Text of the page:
The comic has Rod Sterling’s name on it. His headshot is right there on the front cover. He makes several appearances. But the contents inside (both Twilight Zone entries are reprints from the earlier Dell series) read like what lesser talents would imagine Rod Serling stories to be. And that’s what they are, the mimicked threads of Serling’s tales.

Let’s take a look. Consider if you will…

The first story (Art: George Evans) has a scammer of lonely hearts getting his spectral comeuppance. Here’s Rod, with his sartorial finery, to open it up:

This one starts out with promise but peters out at the end, with a climactic scene that could be incredibly creepy but instead lays stillborn on the page. The less said, the better. And we all want to get to the flying saucer.

Before that, though, there’s some filler. “Journey into Oblivion,” which sounds like an abandoned 1950s Atlas book, chronicles voyages — lost ships, lost planes, etc. — that vanished without a trace. The last segment, relating the story of a disappearing Chinese army in the Second World War (a story that may or may not be garbage), has some of the yellowest Asians ever to be found in a comic:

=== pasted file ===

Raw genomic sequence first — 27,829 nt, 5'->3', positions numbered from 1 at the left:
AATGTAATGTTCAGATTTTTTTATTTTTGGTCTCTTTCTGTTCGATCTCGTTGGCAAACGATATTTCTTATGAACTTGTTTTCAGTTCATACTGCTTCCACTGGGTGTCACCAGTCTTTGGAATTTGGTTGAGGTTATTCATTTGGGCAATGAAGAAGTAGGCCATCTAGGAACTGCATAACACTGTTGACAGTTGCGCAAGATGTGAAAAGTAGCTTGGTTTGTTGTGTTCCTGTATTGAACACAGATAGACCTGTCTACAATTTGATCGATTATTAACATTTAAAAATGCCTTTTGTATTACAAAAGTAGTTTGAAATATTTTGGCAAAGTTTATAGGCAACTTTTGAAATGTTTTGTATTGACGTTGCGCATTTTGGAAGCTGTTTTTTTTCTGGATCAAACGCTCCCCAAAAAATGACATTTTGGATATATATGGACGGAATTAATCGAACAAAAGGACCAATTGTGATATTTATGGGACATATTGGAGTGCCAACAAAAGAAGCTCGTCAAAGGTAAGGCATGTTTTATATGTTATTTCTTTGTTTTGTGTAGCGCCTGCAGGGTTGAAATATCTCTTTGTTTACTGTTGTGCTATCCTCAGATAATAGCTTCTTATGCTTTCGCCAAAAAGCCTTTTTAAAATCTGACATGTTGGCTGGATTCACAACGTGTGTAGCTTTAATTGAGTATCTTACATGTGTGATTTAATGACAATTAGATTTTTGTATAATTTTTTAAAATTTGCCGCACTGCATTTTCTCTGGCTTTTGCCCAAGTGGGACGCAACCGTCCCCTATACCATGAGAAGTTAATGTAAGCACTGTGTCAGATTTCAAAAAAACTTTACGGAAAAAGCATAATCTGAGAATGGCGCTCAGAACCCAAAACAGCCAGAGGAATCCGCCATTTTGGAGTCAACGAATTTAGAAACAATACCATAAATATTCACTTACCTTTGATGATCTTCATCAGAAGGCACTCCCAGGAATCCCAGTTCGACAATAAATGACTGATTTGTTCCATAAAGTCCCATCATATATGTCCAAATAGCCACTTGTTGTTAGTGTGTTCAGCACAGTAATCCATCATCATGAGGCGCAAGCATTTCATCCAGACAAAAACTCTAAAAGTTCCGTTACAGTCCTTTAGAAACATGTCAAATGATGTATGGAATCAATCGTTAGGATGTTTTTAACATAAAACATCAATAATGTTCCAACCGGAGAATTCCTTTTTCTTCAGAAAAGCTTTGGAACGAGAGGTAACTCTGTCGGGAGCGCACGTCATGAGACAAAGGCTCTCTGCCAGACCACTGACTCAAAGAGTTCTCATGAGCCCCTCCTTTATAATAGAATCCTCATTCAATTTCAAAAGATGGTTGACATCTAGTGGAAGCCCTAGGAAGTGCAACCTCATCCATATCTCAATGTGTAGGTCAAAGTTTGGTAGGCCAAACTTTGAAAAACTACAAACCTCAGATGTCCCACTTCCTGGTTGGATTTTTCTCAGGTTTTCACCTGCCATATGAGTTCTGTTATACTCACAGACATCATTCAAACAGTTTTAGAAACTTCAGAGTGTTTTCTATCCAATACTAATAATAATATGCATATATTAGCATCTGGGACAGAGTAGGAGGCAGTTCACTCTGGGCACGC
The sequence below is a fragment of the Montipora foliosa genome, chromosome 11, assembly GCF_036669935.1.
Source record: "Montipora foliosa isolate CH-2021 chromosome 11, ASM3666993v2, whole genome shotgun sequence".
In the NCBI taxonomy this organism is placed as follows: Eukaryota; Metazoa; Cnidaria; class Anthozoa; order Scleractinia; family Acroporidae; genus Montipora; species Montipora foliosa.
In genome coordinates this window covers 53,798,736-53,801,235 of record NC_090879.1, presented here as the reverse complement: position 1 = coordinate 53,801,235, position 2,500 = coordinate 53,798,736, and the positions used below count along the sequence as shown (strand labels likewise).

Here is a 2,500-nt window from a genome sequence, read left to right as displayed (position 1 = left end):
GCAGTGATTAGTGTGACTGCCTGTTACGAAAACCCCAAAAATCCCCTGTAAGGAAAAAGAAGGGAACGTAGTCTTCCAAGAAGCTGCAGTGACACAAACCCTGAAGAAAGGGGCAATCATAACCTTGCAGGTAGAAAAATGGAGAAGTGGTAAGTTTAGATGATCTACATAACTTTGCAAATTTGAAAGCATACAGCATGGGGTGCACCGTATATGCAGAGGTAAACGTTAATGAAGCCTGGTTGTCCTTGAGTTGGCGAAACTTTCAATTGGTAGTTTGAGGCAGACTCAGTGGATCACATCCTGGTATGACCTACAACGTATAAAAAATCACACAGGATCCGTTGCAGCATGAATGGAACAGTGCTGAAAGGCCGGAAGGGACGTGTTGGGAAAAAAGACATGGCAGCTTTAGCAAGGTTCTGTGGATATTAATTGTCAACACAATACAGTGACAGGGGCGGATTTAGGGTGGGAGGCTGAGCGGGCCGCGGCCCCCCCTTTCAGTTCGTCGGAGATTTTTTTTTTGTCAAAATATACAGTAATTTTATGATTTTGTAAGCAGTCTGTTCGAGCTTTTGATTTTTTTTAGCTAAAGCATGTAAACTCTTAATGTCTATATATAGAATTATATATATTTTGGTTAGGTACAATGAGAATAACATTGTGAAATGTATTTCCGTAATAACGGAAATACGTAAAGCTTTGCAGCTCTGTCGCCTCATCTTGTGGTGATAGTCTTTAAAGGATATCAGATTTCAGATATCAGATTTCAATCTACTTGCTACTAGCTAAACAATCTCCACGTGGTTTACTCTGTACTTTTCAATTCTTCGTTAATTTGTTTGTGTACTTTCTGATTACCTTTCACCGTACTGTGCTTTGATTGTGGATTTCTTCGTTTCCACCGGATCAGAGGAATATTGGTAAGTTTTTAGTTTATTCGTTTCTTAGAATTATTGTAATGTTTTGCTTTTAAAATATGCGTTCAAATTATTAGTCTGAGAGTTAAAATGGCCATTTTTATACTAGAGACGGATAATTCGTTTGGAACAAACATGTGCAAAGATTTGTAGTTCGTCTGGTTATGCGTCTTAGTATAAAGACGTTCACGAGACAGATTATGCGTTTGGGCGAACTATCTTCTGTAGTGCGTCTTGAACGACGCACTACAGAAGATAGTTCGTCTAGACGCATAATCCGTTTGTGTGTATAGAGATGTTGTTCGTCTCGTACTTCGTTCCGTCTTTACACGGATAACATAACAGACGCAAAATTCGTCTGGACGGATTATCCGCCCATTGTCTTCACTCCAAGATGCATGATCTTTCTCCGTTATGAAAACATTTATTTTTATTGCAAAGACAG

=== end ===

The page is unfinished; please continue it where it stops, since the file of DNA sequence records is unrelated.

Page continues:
And now, at last, we come to the flying saucer tale (Pencils: Reed Crandall, Inks: George Evans). Poor Alvah Petty not only has a crappy job and a fat, domineering wife who makes him wear a frilly apron while doing dishes, but also a fat hippie son (Clyde) who won’t let him watch his Westerns — making his life one of Dante’s circles of Hell:

But Alvah has his diversions. He’s an inveterate sucker for any pointlessly hierarchical club. Elks. Knights of Columbus. What have you. (One wonders if he ever crossed paths with Ralph Kramden and Ed Norton at a Raccoon Lodge convention.) It’s in these environs that he finds release from his servile days:

Does anyone under the age of sixty belong to any of these things any more? Do they still recruit new members? Has the internet done away with them? Do people join kickball leagues instead? Most importantly, if they disappear, where will we find halls to rent to host depressing wedding receptions?